>> Arguing with an Engineer is a lot like
>>                    wrestling in the mud with a pig,
>> after a couple of hours you realize the pig likes it.
>>
>> --------------------------------------------------------------
>>
>> Tommaso Pecorella - Ph.D.
>>
>> Assistant professor
>> Dpt. Ingegneria dell'Informazione
>> Università di Firenze
>>
>> CNIT - Università di Firenze Unit
>>
>> via di S. Marta 3
>> 50139, Firenze
>> ITALY
>>
>> email: [hidden email]
>>      [hidden email]
>>
>> phone : +39-055-2758540
>> mobile: +39-320-4379803
>> fax   : +39-055-2758570

--------------------------------------------------------------

The nice thing about standards is that there are so many to choose from.
And if you really don't like all the standards you just have to wait another year until the one arises you are looking for.
-- A. Tanenbaum, "Introduction to Computer Networks"

--------------------------------------------------------------

Tommaso Pecorella - Ph.D.

Assistant professor
Dpt. Ingegneria dell'Informazione
Università di Firenze

CNIT - Università di Firenze Unit

via di S. Marta 3
50139, Firenze
ITALY

email: [hidden email]
       [hidden email]

phone : +39-055-2758540
mobile: +39-320-4379803
fax   : +39-055-2758570









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Re: Variadic templates (explain them, please)

Natale Patriciello
On 04/06/20 at 11:27am, Tommaso Pecorella wrote:
> From the point of view of the compiler... it doesn't make any difference.
>
> template <typename T, typename OBJ, typename R, typename... Ts>
> Vs
> template <typename R, typename... Ts>
>
> The only difference I can see is that the 1st has at least 3 arguments, and the second at least 1.
> However, if I try to call one with 4 arguments, both the 1st and the 2nd could be be "right".
> You'll need to inspect the actual implementation to know what T, OBJ, or R are being used for, and that's something you can do at linking level (I might be wrong).


But Tommaso, you're confusing the template parameter pack with the
function parameters.


```
template <typename T, typename OBJ, typename R, typename... Ts>
Callback<R,Ts...> MakeCallback (R (T::*memPtr)(Ts...), OBJ objPtr)
{
  return Callback<R,Ts...> (objPtr, memPtr);
}
```

The above definition of MakeCallback will have two parameters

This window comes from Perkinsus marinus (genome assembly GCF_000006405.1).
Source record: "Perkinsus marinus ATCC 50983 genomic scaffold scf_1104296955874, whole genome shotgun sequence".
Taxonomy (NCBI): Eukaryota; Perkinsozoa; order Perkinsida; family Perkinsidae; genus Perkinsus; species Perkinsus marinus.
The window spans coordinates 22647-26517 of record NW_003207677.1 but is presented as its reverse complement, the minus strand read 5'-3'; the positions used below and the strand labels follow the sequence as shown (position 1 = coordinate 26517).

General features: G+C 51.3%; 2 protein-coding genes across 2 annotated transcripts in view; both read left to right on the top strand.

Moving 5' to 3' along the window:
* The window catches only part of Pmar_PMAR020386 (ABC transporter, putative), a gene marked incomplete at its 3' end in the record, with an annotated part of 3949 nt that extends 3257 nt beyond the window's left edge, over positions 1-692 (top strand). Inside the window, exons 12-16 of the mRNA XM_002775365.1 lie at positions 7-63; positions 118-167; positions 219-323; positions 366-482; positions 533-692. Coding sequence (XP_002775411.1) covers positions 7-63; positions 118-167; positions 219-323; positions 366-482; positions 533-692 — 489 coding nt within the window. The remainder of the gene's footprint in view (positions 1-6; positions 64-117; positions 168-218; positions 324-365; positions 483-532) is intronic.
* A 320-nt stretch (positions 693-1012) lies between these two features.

```
template <typename R, typename... Ts>
Callback<R,Ts...> MakeCallback (R (*fnPtr)(Ts...))
{
  return Callback<R,Ts...> (fnPtr, true, true);
}

```

The above definition of MakeCallback will have only one parameter. The
two here are perfectly distingushable:

`MakeCallback (&Foo);`

vs

`MakeCallback (&MyClass::Foo, ptr_to_myclass);`

I am perfectly able to distinguish both with my near-zero skill as a
compiler, and I'm sure a real compiler will do the job as well.

BTW, the parameter pack is not expanded here, so you can just ignore it,
if it is easier for you to see it.


Nat
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Re: Variadic templates (explain them, please)

Natale Patriciello
On 04/06/20 at 02:29pm, Natale Patriciello wrote:

> On 04/06/20 at 11:27am, Tommaso Pecorella wrote:
> > From the point of view of the compiler... it doesn't make any difference.
> >
> > template <typename T, typename OBJ, typename R, typename... Ts>
> > Vs
> > template <typename R, typename... Ts>
> >
> > The only difference I can see is that the 1st has at least 3 arguments, and the second at least 1.
> > However, if I try to call one with 4 arguments, both the 1st and the 2nd could be be "right".
> > You'll need to inspect the actual implementation to know what T, OBJ, or R are being used for, and that's something you can do at linking level (I might be wrong).

I forgot to say that, if it is ambiguous, the compiler would tell you
without compiling. The minimum-version of the problem you're
trying to reduce it to, is the following:

```
#include <iostream>

template <typename T, typename... Ts>
void MyTemplate ()
{
        std::cout << "Selected first " << std::endl;
}

template<typename... Ts>
void MyTemplate ()
{
        std::cout << "Selected second " << std::endl;
}

int main()
{
        MyTemplate<int> ();
        return 0;
}
```

Which fails, because the two versions are valid for the line `MyTemplate<int> ();`

BUT, as in the case of ns-3 MakeCallback function, if you put a
different number of arguments on the two versions, then there is no
ambiguity at all.

HTH,

Nat